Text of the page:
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‘By Means of its Own Choosing’: Is the Court Refashioning the Remedies of State Responsibility?

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AbstractThe International Court of Justice (the Court) can formulate appropriate orders whilst being sufficiently attune to the domestic constraints confronted by States. In the Consular Notification cases, the United States was ordered, ‘by means of its own choosing’, to undertake a ‘review and reconsideration’ of the convictions and sentences of certain named individuals whose rights to consular notification were denied. The Court revived a distinction between obligations of conduct and obligations of result but refrained from indicating when a violation of an international obligation occurred, in this case, potential non-compliance with its earlier judgment in Avena. This article argues that the Court need not attempt to remodel the doctrine of State responsibility in order to provide an adequate and effective remedy. Juridical restitution, as evidenced in its prior jurisprudence, contemplates intrusion into the municipal legal order of States. This article also considers the free choice of means principle and the appropriate judicial function in these circumstances. It concludes that the remedial orders declared by the Court can be made by reference to the particular obligation at issue and the circumstances of each case. Furthermore, the litigation context and the claims made by the disputants cannot be overlooked by the Court when determining the degree of specificity required by those orders.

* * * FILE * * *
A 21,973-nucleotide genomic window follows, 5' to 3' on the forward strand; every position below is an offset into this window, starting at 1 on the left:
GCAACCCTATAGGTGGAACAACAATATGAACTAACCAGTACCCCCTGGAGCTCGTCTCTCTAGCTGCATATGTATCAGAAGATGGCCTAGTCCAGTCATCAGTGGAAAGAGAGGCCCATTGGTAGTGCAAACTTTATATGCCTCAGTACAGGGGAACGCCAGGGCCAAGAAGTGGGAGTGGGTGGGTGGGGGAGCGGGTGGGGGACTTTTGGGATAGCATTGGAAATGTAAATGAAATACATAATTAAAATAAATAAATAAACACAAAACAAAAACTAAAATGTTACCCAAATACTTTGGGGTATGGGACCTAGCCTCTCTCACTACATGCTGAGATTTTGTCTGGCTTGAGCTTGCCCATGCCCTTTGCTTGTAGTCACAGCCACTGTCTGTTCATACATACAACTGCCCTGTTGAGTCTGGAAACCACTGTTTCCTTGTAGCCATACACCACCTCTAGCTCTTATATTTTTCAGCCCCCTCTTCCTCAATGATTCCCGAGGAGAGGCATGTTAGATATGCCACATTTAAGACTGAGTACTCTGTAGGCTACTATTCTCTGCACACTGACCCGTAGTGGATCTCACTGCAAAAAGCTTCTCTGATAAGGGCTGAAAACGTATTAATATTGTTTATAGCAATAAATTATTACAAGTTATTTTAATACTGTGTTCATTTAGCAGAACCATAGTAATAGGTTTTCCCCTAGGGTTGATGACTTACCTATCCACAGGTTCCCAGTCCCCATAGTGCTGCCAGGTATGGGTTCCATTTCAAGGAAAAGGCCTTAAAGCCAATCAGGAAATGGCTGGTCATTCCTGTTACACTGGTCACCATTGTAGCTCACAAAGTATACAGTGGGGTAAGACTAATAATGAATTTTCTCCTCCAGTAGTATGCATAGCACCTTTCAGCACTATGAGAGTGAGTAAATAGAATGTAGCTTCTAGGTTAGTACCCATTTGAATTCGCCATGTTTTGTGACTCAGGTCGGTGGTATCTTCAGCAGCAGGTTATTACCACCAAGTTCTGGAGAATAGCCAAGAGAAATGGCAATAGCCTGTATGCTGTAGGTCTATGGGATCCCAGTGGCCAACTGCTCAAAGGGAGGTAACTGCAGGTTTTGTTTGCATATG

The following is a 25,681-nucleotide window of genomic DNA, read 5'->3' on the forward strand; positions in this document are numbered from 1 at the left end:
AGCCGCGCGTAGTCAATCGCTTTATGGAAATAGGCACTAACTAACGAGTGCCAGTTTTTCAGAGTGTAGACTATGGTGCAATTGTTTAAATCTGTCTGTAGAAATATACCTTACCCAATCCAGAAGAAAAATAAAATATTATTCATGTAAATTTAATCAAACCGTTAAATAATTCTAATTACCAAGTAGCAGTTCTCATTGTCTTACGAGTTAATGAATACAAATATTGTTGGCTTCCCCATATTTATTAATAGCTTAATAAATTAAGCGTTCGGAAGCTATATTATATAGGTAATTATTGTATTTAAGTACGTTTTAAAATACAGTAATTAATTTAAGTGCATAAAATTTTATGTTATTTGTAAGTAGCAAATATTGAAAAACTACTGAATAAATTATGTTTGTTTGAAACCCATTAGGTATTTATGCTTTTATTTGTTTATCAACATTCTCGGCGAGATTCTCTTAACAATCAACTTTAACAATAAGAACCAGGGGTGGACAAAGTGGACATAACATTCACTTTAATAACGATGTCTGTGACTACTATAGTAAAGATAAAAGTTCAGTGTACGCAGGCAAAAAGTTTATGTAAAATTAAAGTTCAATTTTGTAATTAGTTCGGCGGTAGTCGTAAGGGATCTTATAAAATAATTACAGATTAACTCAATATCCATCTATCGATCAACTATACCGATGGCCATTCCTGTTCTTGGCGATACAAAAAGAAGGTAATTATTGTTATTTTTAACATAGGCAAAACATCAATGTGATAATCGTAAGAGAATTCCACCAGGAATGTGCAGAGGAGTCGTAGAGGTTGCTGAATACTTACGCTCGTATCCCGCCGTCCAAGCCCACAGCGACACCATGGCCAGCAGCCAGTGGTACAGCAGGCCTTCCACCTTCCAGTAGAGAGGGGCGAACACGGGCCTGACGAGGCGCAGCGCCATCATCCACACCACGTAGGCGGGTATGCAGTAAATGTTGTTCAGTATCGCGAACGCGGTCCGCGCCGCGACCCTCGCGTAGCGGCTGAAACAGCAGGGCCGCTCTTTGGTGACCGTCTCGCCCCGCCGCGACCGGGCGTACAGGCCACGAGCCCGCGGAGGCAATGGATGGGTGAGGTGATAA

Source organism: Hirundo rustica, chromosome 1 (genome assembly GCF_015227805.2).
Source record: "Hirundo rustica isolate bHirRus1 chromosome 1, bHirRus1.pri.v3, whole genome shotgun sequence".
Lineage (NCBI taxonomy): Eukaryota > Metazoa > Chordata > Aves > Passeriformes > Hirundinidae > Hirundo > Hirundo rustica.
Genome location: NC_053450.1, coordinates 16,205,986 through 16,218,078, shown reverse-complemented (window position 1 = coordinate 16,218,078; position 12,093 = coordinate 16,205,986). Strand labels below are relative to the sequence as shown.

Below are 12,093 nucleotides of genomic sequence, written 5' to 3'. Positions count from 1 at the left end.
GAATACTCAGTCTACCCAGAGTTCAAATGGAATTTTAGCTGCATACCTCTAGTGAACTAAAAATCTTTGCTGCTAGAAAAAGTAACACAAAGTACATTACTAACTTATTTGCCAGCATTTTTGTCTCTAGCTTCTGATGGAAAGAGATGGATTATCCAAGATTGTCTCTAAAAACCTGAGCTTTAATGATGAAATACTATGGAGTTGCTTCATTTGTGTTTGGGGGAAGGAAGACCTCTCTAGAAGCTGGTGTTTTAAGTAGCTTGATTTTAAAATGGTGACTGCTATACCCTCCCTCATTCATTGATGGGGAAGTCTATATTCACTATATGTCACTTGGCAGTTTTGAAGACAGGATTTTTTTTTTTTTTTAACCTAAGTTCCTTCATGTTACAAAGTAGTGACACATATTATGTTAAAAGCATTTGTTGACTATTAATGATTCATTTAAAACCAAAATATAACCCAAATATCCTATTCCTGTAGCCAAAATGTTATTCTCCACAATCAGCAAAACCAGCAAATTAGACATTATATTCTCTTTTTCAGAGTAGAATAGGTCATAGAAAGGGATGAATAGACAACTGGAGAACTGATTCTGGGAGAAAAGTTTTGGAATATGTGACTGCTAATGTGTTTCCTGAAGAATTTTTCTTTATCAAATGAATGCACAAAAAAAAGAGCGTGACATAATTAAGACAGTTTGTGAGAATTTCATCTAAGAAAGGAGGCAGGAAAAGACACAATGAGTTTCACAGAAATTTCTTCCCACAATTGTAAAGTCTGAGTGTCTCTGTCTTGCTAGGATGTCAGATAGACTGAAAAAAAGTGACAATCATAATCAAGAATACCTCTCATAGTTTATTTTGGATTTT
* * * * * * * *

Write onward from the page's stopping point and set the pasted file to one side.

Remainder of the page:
Affiliations: 1: Migration and Refugee Review TribunalsSydneyAustralia


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